Anguish. That was the word. That was what she felt. Not always, of course – who could survive such a fate? – but enough. Anguish was what she knew. Anguish was what she wrote.
As she sat, knees hugged to her chest on a makeshift bench overlooking the river, a notebook and pen beside her, she saw it. She was surrounded by bird calls and the rustling of wind as it rushed, nonplussed by her presence, through the trees. The river was a mirror, faithfully reflecting the unbroken, blue sky above. She watched with keen eyes the languid movements of a water bird as it floated aimlessly over the surface, sending ripples in its wake. The sun burned high above her, constant and watchful as a life-long friend, but so very out of reach.
There was no anguish here – no anger, no hurt, no betrayal. No anguish; just life. Right?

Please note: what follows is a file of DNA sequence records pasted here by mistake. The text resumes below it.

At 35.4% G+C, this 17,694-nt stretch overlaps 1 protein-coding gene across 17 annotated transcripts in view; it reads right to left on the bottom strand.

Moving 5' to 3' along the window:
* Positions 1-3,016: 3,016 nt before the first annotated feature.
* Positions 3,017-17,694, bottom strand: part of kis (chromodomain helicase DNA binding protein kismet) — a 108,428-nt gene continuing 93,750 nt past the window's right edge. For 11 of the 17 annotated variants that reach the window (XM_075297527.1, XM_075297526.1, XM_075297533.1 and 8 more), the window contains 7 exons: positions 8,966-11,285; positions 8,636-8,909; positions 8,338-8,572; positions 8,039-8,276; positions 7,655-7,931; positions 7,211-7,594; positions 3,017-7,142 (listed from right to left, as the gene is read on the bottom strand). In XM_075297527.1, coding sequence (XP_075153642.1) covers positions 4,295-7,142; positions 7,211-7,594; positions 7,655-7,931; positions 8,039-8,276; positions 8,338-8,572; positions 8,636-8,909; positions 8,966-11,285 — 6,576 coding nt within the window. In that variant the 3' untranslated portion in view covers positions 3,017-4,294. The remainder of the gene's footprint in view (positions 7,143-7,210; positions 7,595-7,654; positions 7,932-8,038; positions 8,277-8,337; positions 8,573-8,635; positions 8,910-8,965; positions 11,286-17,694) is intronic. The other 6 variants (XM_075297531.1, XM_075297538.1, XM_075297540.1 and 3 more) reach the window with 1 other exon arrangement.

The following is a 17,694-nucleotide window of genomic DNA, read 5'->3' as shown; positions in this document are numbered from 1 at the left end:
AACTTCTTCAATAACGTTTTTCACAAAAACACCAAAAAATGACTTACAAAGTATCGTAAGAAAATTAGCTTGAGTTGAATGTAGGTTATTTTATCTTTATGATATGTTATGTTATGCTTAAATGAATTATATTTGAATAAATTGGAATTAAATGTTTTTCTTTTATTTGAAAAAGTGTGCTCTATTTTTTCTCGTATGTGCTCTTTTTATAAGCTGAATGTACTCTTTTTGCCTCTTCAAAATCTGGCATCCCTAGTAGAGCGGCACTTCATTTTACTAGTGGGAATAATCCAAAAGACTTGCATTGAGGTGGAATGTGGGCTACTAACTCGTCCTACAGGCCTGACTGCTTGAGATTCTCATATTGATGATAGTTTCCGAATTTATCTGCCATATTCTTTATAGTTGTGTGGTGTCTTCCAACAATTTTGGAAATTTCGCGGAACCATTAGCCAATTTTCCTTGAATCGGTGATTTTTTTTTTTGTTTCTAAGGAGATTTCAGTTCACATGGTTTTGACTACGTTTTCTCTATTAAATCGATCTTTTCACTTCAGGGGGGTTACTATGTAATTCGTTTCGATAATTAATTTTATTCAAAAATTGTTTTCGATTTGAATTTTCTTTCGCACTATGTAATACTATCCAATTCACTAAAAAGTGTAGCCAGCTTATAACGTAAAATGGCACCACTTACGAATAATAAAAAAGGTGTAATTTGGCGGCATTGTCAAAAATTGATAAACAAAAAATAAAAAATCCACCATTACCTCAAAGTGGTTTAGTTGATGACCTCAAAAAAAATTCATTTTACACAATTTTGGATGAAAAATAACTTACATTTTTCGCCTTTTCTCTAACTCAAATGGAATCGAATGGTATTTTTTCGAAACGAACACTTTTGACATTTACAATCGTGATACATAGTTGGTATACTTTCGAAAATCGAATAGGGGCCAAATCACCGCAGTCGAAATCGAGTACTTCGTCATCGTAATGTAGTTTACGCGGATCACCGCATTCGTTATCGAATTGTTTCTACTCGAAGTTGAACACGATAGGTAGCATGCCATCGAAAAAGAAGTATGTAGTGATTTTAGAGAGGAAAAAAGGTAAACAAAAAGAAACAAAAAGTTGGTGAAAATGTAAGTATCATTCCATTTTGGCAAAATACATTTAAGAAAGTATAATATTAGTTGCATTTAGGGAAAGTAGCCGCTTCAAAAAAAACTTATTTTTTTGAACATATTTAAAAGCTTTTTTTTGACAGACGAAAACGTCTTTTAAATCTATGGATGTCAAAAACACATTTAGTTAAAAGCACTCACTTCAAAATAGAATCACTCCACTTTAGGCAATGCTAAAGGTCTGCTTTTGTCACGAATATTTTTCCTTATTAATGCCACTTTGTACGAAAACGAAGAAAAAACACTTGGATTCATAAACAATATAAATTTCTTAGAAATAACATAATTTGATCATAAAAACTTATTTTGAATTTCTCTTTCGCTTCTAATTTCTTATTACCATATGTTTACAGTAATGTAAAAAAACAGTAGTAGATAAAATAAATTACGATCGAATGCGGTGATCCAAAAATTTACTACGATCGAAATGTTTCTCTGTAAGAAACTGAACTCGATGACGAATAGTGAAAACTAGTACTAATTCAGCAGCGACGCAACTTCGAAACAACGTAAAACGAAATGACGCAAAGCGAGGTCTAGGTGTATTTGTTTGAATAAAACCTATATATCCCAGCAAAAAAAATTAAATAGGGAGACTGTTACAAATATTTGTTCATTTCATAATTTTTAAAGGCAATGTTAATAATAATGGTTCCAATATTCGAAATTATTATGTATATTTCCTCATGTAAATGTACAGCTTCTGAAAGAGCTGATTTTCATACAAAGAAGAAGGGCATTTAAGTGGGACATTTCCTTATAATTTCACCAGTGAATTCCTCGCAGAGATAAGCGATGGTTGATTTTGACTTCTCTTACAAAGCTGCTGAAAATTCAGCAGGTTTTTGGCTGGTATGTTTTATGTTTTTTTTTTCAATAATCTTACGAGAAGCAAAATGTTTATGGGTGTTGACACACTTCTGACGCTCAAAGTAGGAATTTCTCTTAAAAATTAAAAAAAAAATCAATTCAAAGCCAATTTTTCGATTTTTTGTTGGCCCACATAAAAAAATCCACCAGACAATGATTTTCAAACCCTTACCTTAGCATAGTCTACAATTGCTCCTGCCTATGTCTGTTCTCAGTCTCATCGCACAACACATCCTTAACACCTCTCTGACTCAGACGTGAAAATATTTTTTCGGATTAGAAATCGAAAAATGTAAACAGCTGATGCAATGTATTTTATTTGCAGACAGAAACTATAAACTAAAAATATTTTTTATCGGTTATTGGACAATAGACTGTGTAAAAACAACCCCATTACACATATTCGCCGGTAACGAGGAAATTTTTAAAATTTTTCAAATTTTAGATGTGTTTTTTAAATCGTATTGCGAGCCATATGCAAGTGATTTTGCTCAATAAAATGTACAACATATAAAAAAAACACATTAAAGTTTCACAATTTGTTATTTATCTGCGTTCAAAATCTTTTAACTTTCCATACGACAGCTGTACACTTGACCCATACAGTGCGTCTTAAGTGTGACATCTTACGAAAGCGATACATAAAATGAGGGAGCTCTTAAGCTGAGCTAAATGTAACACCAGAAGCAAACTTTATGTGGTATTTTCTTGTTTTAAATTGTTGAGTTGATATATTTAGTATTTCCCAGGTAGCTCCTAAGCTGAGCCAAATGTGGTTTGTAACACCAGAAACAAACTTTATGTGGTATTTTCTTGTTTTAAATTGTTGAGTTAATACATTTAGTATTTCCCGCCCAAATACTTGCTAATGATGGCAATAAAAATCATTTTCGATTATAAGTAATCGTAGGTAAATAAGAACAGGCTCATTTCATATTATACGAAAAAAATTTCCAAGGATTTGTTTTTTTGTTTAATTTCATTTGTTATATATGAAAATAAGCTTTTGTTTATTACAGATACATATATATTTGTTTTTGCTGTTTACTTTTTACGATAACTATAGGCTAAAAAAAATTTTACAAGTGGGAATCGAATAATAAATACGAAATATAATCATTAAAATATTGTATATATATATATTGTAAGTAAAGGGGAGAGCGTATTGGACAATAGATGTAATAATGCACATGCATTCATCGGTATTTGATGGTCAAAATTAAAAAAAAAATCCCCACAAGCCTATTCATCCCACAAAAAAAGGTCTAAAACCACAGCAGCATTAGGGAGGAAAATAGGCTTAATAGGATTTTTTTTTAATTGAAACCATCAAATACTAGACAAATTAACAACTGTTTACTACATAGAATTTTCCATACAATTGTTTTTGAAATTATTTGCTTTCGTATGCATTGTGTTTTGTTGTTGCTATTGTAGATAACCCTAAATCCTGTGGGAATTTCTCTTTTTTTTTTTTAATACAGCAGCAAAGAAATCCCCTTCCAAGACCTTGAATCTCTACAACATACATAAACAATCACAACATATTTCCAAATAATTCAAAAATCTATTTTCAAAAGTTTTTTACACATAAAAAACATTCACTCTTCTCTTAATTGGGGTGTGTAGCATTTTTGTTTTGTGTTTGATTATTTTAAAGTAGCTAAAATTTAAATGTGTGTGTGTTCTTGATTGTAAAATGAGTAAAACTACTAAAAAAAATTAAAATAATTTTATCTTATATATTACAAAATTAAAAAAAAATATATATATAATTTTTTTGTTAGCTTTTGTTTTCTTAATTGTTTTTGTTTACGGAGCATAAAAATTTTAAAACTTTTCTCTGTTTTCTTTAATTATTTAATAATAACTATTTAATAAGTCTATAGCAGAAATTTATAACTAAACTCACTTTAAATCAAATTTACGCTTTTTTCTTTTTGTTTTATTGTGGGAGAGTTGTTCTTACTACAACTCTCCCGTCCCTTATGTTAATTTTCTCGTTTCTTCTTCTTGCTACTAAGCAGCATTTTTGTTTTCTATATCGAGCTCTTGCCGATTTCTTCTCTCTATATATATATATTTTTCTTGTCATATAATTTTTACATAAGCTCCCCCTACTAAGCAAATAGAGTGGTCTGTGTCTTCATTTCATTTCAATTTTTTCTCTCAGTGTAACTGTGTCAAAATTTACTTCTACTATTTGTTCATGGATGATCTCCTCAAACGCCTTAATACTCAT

I never knew it could feel this good. But even as she thought the words, she knew they weren’t real, and her pen did not touch paper. Even in her own mind – that sacred cavern that she guarded so fiercely, that precious prison that could not be penetrated – she would not acknowledge the truth. Like a fool, she refused to let the words form, instead forcing them aside and replacing them with beautiful, perfect lies.
Because even here – surrounded by everything she held as pure and untouched in a world she despised with such fervour – even here the sounds of tires on asphalt sliced clean through the air, as anguish sliced through her heart.